‘Quintessential gentleman’: Glenwood Springs remembers Lyle Beattie
Family, friends and associates of Lyle Wayne Beattie, who died of pancreatic cancer in Glenwood Springs on Sunday, remember him as the quintessential gentleman, an exemplar of the Greatest Generation, a dedicated father, scrupulous businessman, a sportsman and a civic-minded leader who sought the good for everyone he met.
Born in Boulder in 1923, Lyle and his family became fixtures of the Glenwood Springs community after moving here in 1953.
“He figured, if you’re going to be in a place, you might as well do it right. If you’re going to be a part of something, go full-tilt,” eldest son Steve Beattie said.
He was on the Glenwood Springs City Council in the 1960s, including two years as mayor. He also was a board member of the Chamber of Commerce, including a stint as chairman.
And his roster of leadership roles includes Kiwanis Club, the First National Bank board of directors, the First United Methodist Church Administrative Council, director for the Westbank Ranch Homeowners Association and president of two golf clubs.
Coming to Glenwood
Feb. 19, 1944, was a big day for Lyle. He finished a final at CU-Boulder, received his commission in the Navy and married Patsy Jean McCauley.
He served as deck and engineering officer on the USS Lang as its crew supported the battle of the Mariana Islands and the liberation of the Philippine islands.
When the Lang was decommissioned after the war in October 1945, Lyle “had the honor of standing the final watch and was the last man down the gangplank,” according to the World War II memorial register.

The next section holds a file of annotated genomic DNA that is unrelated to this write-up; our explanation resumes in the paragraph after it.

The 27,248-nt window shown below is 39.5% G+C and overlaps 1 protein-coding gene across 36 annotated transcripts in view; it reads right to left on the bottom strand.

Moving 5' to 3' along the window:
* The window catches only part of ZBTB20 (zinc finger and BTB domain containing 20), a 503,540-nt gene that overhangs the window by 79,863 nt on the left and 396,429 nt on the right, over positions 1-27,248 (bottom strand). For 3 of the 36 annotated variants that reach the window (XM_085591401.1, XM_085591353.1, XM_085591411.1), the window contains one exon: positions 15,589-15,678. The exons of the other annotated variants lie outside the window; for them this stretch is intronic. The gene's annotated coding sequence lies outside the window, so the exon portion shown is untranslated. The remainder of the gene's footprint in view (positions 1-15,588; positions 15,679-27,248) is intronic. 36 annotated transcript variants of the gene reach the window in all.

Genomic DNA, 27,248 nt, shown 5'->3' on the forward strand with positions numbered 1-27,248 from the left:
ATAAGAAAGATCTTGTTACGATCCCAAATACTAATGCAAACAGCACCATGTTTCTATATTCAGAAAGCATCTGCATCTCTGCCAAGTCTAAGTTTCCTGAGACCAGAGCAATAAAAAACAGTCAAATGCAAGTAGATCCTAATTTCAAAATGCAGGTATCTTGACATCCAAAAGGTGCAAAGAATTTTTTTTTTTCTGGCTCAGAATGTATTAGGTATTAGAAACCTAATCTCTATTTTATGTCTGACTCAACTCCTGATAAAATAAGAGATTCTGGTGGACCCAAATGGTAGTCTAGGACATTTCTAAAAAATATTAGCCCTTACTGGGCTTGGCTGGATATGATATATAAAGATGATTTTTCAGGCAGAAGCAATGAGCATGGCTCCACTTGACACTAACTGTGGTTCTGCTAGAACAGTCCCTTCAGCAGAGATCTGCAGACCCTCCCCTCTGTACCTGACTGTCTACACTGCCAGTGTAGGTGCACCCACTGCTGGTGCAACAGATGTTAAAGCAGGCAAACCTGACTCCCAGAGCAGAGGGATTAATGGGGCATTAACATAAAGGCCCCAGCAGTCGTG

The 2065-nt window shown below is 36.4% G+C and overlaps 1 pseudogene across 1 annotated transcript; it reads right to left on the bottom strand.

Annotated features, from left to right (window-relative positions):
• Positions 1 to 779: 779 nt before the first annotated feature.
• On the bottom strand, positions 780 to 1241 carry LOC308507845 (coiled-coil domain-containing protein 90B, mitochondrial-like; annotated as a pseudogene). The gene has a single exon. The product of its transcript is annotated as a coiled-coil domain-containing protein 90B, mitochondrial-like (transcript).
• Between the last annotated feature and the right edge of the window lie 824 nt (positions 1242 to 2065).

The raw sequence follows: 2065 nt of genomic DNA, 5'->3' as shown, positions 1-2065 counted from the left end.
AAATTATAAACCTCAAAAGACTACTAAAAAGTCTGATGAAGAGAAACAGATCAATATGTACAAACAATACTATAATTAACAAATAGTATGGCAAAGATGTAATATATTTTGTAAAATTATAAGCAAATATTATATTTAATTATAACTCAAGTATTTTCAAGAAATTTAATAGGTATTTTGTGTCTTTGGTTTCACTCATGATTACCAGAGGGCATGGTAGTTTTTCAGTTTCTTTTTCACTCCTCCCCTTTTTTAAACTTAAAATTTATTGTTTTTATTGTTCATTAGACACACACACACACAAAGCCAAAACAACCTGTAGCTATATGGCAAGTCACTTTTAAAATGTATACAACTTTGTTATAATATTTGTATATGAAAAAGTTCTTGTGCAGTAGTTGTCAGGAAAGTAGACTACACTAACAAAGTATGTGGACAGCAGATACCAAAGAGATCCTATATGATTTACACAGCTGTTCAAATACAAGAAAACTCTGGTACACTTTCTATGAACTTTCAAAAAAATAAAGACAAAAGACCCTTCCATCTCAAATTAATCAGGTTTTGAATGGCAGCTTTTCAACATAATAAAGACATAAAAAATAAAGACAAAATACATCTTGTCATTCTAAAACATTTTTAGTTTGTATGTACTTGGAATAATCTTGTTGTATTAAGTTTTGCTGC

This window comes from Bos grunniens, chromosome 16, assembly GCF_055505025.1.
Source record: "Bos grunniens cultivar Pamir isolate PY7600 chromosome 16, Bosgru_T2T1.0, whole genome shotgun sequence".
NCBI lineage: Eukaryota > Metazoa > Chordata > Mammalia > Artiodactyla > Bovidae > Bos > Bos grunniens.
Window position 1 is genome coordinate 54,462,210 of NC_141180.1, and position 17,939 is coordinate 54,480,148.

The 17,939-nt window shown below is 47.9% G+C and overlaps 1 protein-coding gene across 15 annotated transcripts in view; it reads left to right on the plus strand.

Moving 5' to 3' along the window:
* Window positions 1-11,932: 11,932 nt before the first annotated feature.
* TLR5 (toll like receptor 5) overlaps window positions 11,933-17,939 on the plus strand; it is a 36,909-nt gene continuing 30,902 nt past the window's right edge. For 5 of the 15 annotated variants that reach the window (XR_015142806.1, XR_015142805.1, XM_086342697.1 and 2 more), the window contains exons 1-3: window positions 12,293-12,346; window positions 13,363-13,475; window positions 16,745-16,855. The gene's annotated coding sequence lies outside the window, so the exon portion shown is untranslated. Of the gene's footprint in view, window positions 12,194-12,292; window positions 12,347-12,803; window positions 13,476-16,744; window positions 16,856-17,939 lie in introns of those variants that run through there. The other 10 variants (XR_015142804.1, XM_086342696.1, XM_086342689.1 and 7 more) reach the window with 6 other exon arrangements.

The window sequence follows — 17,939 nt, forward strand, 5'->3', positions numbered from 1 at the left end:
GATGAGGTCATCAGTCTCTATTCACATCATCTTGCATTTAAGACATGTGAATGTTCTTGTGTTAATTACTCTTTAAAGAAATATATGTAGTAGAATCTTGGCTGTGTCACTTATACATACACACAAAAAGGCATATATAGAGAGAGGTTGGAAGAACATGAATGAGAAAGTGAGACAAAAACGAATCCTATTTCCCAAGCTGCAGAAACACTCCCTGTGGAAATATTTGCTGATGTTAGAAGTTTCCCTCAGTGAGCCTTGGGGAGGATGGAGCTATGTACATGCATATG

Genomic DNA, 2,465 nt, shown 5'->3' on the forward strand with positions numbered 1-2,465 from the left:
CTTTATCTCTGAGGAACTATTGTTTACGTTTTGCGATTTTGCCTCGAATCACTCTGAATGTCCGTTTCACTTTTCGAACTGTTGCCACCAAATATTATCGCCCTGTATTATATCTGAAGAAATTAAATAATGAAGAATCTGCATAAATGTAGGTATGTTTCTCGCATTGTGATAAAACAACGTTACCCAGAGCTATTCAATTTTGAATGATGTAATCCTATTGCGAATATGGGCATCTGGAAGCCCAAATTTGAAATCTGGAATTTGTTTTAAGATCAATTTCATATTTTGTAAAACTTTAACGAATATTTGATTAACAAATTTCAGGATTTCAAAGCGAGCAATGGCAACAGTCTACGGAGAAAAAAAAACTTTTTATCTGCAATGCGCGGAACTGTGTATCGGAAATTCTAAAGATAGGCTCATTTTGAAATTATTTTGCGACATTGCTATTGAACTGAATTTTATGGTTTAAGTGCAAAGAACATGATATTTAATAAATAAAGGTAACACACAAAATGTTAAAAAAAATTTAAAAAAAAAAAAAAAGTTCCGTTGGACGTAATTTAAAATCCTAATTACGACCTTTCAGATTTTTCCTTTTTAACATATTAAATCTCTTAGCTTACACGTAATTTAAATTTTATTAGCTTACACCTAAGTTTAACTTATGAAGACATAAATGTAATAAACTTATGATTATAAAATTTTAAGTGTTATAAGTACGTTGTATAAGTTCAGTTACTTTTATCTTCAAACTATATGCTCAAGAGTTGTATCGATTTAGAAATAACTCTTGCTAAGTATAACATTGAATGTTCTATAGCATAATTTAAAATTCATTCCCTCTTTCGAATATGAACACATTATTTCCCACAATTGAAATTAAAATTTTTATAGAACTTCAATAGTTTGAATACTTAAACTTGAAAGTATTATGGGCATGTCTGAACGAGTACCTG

After the war, Lyle earned his master’s degree in aeronautical engineering from CU. In 1953, Lyle moved from Santa Monica, California, where he worked as a wind tunnel test engineer for Douglas Aircraft, then to Glenwood Springs where he started L-P Gas and Appliance Co. with his late brother, Hal.
He and Patsy raised four children in Glenwood: Steve; Lorie, who married John Courier; Kerry, married to Steve Smith; and Brent, who died in 2014.
Lyle’s scrupulously honest and moral approach to business is exemplified by his actions during the shale bust of the 1980s, according to his children. The recession hit Western Colorado particularly hard, and as a real estate developer with a number of capital projects in the mountains, Lyle faced tough times himself.
“But he was one of those that honorably worked out every debt and obligation, because that’s what you did,” Steve Beattie said.
“Whatever his obligations were, he worked and worked until he honorably resolved every problem that he ever had,” daughter Lorie said — even though many other businessmen were declaring bankruptcy in the wake of the recession.
Lyle’s children had personal examples of their father’s love — helping them move or build patios or work through relationship challenges. Kerry remembers Lyle moving her down to Mexico when she got married, and driving down again to move her back to the states when the marriage broke up.
But perhaps the most touching example was Lyle’s support of his youngest son Brent, who died of an apparent heart attack in November 2014 at age 58.
“Brent struggled with a lot of things,” Lorie said. “Dad was Brent’s No. 1 support in every facet.”
“My dad was always there,” Kerry said. “He said, ‘You can never give up on a child.’ I’d try to convince him, ‘Dad, the child is 50 years old, he has to learn.’ My dad stayed with him right up to the end.”
Lyle’s love didn’t stop at his own children.
“He was like a second dad to me,” said Vicki Nelson, whose family lived near the Beatties in the 1960s and ’70s.
“Someone asked me, ‘What didn’t Lyle love?’” Lorie said. “If he didn’t love something, he found a way to accept it, or grow to love it, or move past it.”
Service to the community